Kevin Dunnebacke, owner of K-Town Custom Auto, is running for Kimberley City Council. (Corey Bullock/Kimberley Bulletin files).

Kevin Dunnebacke running for City Council

Dunnebacke is the owner and operator of K-Town Custom Auto.

Local business owner Kevin Dunnebacke is running for Kimberley City Council. You may know Dunnebacke as the owner and operator of K-Town Custom Auto.

Dunnebacke says he is running because he wants to see Kimberley continue to grow, and wants to help make a difference in doing so.

“I want to be a part of my community and give back to the community, I’m here for life,” said Dunnebacke, who has lived here for the past five years. “I have my little business here and my little family; we love it here.”

He says he is happy with the direction that the City is currently headed.

“You always hear people in coffee shops complaining about different decisions made throughout the City. The only way to make a difference is to make yourself heard,” he said. “We need to move forward together and continue to grow, while maintaining the small town charm that makes Kimberley and the Kootenays so desirable.”

Dunnebacke first moved to Kimberley 15 years ago, however when he received a job for CP Rail in the Jim Smith area, he decided to move there to pursue his career. He resided there for 12 years before moving back to Kimberley.

He also worked for the Village of Fruitvale in the West Kootenay, where he grew up, working on different infrastructure projects. He believes that experience, coupled with his time as a mechanic, will help him to make important decisions on Council.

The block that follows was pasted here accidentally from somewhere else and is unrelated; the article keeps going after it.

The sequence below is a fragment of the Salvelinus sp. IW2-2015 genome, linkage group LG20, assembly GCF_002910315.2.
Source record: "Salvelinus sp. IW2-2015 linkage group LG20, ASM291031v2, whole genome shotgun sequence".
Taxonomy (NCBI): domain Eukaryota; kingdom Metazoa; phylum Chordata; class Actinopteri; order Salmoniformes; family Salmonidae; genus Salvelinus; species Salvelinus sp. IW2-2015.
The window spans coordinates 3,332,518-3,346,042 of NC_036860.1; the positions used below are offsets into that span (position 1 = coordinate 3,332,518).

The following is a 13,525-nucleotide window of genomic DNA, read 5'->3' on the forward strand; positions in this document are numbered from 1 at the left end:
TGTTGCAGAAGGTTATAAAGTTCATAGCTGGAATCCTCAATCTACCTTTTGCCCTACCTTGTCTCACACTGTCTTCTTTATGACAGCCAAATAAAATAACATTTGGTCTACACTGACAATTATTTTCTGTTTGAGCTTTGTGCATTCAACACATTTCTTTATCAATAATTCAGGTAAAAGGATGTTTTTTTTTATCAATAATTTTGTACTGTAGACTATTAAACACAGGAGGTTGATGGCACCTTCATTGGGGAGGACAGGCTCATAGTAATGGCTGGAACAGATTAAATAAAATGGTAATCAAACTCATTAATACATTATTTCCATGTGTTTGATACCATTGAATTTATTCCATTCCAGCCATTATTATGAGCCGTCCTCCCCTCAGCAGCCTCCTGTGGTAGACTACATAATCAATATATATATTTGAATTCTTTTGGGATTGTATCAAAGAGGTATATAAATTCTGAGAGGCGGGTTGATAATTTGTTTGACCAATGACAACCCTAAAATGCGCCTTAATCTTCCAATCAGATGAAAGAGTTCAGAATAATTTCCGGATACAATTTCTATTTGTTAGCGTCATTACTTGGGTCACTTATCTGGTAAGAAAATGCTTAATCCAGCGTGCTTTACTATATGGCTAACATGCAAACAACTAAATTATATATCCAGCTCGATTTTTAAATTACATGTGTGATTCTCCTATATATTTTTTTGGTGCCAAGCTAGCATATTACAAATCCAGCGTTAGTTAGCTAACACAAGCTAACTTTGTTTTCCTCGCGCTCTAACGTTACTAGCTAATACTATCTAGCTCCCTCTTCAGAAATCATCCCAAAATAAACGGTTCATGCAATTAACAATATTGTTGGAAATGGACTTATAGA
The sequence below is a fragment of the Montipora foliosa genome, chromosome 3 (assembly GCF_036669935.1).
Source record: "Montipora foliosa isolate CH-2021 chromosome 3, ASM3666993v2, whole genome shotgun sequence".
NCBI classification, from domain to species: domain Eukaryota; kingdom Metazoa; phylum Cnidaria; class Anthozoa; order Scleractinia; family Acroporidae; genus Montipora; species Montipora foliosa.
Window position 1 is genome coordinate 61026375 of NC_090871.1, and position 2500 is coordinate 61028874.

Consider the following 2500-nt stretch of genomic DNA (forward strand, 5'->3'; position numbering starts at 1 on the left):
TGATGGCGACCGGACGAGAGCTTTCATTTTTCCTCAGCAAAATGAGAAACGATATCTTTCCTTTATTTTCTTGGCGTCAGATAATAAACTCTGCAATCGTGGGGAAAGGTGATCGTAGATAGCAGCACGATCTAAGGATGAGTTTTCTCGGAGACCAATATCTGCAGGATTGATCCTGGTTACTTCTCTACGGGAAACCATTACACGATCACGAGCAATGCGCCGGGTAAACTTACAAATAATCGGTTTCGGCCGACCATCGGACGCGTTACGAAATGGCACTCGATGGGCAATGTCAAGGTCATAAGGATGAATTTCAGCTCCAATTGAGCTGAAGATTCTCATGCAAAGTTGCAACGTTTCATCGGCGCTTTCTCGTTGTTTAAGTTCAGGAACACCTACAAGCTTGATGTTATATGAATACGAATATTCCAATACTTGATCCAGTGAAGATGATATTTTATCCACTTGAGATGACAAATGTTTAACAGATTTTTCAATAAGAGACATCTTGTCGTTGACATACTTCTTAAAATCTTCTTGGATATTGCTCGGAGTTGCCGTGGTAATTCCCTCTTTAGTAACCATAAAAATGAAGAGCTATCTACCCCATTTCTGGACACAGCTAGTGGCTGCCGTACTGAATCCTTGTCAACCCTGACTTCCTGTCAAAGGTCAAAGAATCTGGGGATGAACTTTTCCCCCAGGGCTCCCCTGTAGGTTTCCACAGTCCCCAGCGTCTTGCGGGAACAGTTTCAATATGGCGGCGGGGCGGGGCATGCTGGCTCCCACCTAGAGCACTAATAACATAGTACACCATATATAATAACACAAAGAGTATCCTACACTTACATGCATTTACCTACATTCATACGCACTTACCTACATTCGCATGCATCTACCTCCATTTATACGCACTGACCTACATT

“I’m good with people, I’m a good listener, and mechanically I know what works and what doesn’t,” said Dunnebacke. “I think I am realistic in terms of projects; the time it takes and the cost.”

He says that Kimberley is continuing to grow, and it’s important to look at sustainability when making decisions around the table at Council meetings.

“I want to see that any infrastructure that is built is done with the future in mind, not just the ‘right now’ factor,” he said. “Things should be built once and you move on, rather than continuing to spend taxpayers’ dollars. You have to make sure that all of the pieces of the puzzle fit together.”

He says that although he has not sat in on many council meetings, he understands the process and he thinks the concept is simple.

“You have to work as a team, a community. We all have to work together rather than working against each other,” said Dunnebacke. “I always knew about Kimberley and I fell in love with this place when I was about 30 years old. I want to see Kimberley grow for the future in positive leaps and bounds. I want to continue to raise my family here and watch the City grow both residentially and throughout the business community. You know, it would be nice not to have to go to Cranbrook for that one little thing you need.”

He pointed to his father, who worked for Cominco for 37 years.

“My father worked for Cominco and it’s what put food on my table as a kid,” said Dunnebacke, who also worked for Cominco when the mine was closing down. “Kimberley is a mining town, and we always will be. Industry built this town and I think people sometimes forget that. I want Kimberley to move in a positive forward direction and work together as a team in all aspects.”

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